The Government has outlined its testing strategy, which includes giving access to lateral flow testing for critical workers that must leave home for work. HMCTS has been working closely with the Department of Health and Social Care (DHSC) to explore a suitable model for making tests available across our estate, thus supporting the national public health imperative to prevent the spread of Covid-19.
Background to Lateral Flow Testing (LFT)
We currently have on-site testing pilots at Manchester Civil Justice Centre and Southwark Crown Court, where there have been no positive results to date. We have also been invited to participate in DHSC’s pilot of home testing which will cover five further court sites. These pilots will help to inform our future plans for workplace testing.
It is acknowledged that asymptomatic testing may increase rather than decrease disruption from positive cases, however the overall public health benefit of greater testing might outweigh this. Testing will supplement our existing Covid secure measures, provide additional reassurance to staff and court users and help us identify asymptomatic people who need to self-isolate who would not otherwise be identified.
The QEII Law Courts have been identified as appropriate site to take part in the home testing pilot, which will last for a duration of five weeks. Following the pilot period, an evaluation will take place to determine the most appropriate testing model for HMCTS.
Home testing will allow court users to test themselves before coming to court, meaning those who are asymptomatic but test positive can follow NHS advice and not come to court. This will help to keep courts and tribunals safe by reducing the risk of exposure/transmission.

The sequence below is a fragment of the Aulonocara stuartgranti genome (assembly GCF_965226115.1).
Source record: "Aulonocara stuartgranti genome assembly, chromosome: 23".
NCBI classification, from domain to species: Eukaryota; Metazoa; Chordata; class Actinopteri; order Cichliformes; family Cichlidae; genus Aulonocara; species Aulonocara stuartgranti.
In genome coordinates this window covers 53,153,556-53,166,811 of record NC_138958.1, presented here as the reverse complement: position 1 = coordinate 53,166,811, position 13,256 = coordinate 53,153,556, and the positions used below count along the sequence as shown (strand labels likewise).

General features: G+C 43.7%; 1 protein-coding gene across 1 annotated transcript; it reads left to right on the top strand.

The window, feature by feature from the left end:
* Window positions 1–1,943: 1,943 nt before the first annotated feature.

Testing will be voluntary. The pilot will enable us to offer staff, Judges, Magistrates, contractors, jurors and professional court users – including legal professionals, self-administered test kits to be used at home. When collecting a testing kit you will be provided sufficient tests to enable two tests a week to be taken for at least a three week period.
The tests detect the presence or absence of coronavirus by applying a swab or saliva sample to the device’s absorbent pad. The sample runs along the surface of the pad, showing at the end a visual positive or negative result dependent on the presence of the virus.
Once the test gives a result, individuals are expected to register their results via NHS Test and Trace. If the test gives a positive result, the court user will be required to follow NHS advice on self-isolating. If the test is negative they can carry on as normal.
Full guidance is provided with the kit. The kits will be available for collection in person from designated collection points within the court.
LFT detects whether the viral load for Covid is high enough to identify whether an individual is likely to be infectious. The result of the test is valid at the point in time that the test is taken. If the result is negative, then the viral load is not indicative of an individual being infectious. In the event of a positive result, individuals are required to self-isolate in accordance with the latest government guidelines before they can return to usual activities in line with government guidance.
We plan to go-live with this testing arrangement during the week commencing 8th March. As you can imagine there are some logistical arrangements to be put in place. As such we will provide a further update with specific detail regarding how the home testing model will operate within our court and the start date of the pilot in due course.
Cluster Manager – Cheshire Merseyside Crime
Queen Elizabeth II Law Courts | Derby Square | Liverpool L2 1XA
Tel: 0151 471 1207
Date of Issue: 04/03/21